What is 'Difficulty (Cryptocurrencies)'

Difficulty is a parameter that bitcoin and other cryptocurrencies use to keep the average time between blocks steady as the network's hash power changes.

BREAKING DOWN 'Difficulty (Cryptocurrencies)'

Bitcoin and other cryptocurrencies that use proof-of-work blockchains are maintained through a process called mining. In this system, miners – computers running the cryptocurrency's software client – compete to find a new block, adding the most recent batch of transaction data to the chain. They receive fees and a (in some cases) a reward of new tokens in return. (See also, Merkle Tree.)

The time it takes to find a new block is subject to two factors: random chance and difficulty. Start with random chance. Miners take a batch of transaction data and run it through a hash algorithm, a one-way function that – given a particular set of data – will always produce the same output, but whose output cannot be reversed to show the original data. There is no way of predicting what a hash will be. A new block is found when the hash meets a certain requirement. Since each set of data has only one output for a given hash function, miners must add a nonce – a "number used once" – to the data to obtain a new hash. If the result still does not meet the requirement, the miner tries again with a new nonce.

The requirement a hash must meet corresponds to the difficulty: a valid hash must be below a certain target value set automatically (and periodically adjusted) by the cryptocurrency's protocol. The lower the target value, the more repetitions of the hash function a miner must go through in order to get an acceptable result – in other words, the higher the difficulty. A miner can, in theory, get lucky and obtain a valid hash for a given block on the first try: over time, however, higher difficulty means that miners must plug through more nonces per block on average. (See also, How Does Bitcoin Mining Work?)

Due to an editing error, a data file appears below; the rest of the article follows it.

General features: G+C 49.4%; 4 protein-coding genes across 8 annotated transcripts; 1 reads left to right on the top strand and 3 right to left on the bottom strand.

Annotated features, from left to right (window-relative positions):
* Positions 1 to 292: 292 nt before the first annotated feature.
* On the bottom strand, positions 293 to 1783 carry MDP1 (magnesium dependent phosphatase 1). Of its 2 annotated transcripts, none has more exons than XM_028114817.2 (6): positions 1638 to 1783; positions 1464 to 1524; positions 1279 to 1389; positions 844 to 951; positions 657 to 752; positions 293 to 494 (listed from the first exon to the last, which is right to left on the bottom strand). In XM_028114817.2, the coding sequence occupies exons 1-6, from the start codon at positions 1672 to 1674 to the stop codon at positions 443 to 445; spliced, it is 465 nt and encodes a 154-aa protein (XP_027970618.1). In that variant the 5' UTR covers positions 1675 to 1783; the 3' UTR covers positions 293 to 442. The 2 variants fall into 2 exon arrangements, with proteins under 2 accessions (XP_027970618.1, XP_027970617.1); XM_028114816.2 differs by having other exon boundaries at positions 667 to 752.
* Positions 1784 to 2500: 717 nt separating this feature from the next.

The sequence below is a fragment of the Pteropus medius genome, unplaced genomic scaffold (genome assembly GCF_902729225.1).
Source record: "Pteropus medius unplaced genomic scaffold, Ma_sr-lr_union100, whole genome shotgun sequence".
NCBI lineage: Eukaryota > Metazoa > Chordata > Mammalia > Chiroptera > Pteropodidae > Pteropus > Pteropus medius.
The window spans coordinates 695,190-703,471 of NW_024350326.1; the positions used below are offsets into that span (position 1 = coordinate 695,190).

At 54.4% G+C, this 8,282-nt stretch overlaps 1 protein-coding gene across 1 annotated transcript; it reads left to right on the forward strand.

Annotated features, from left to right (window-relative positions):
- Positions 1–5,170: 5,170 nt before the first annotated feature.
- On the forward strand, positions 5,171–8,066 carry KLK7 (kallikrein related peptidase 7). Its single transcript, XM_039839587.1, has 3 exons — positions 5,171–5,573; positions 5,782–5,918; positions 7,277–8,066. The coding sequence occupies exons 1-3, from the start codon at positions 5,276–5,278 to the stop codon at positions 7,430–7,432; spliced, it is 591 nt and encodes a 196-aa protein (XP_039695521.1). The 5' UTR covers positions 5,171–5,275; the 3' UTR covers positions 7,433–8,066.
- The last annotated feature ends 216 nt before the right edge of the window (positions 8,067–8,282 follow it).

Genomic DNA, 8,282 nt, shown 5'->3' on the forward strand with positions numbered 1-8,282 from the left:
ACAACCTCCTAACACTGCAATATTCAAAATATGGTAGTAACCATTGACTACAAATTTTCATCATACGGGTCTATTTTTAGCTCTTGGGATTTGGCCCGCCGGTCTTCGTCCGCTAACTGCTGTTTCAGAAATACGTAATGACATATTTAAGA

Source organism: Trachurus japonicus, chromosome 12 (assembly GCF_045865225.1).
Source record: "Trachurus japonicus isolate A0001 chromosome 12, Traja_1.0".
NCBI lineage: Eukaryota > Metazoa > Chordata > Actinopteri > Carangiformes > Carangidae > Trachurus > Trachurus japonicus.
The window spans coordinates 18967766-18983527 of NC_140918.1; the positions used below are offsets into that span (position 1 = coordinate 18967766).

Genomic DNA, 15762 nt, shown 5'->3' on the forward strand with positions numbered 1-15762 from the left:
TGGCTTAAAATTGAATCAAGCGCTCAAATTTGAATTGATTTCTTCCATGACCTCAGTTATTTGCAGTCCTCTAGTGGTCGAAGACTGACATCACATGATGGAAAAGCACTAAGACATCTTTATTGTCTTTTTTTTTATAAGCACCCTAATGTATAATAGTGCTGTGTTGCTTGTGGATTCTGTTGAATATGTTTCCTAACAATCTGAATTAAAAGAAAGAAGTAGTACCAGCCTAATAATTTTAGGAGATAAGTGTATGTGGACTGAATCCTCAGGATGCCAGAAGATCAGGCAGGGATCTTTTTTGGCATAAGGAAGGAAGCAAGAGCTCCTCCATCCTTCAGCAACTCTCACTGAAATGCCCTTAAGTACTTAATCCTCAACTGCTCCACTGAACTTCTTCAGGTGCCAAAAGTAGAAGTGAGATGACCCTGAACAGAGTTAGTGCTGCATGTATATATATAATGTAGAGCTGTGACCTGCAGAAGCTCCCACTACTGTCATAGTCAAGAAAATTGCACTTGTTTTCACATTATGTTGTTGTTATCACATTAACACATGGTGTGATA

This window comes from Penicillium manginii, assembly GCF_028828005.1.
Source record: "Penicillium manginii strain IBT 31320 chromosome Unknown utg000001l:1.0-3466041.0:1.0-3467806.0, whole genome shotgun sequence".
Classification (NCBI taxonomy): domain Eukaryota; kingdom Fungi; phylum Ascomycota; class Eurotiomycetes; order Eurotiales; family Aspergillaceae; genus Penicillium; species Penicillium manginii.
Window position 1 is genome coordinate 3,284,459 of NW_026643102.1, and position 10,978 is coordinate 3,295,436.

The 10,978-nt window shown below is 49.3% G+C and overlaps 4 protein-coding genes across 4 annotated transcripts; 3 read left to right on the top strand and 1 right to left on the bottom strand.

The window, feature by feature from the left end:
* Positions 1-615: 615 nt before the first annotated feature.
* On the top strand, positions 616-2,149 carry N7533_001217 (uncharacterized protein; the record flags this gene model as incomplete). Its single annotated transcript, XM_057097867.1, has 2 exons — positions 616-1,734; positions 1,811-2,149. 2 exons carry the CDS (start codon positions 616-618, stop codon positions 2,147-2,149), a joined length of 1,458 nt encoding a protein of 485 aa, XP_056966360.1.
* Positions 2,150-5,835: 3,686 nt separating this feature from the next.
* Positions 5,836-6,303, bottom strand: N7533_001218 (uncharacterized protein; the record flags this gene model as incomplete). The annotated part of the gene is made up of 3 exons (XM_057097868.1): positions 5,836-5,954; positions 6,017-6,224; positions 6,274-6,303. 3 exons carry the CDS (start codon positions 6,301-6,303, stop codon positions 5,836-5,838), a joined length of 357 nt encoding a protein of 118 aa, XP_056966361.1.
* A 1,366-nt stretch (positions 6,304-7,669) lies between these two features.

What Purpose Does Difficulty Serve?

Why set higher difficulty, if the only practical result is that miners must repeat the same function more? The bitcoin whitepaper explains:

"To compensate for increasing hardware speed and varying interest in running nodes over time, the proof-of-work difficulty is determined by a moving average targeting an average number of blocks per hour. If they're generated too fast, the difficulty increases."

Bitcoin is designed to add a new block to the blockchain every 10 minutes on average. (Other cryptocurrencies aim for more frequent blocks; litecoin, for example, aims for 2.5 minutes.) The issue is that the amount of computing power the network's miners collectively control can vary enormously. When Satoshi Nakamoto mined the first block, there was only one machine on the network – likely a simple laptop or desktop. Today there are a number of sprawling, warehouse-sized ASIC farms (ASICs are machines designed specifically to plow through hash functions as fast as possible).

In order to ensure that the network produces a new block at a steady average rate, the software is set to automatically adjust the target hash up or down, which results in lower or higher difficulty, respectively. When Nakamoto mined the genesis block, bitcoin's difficulty was 1.

To check bitcoin difficulty in real time, you can consult this chart.

As of late January 2018, it is 2,603,077,300,218.593. The chart below shows bitcoin's change in difficulty over time:

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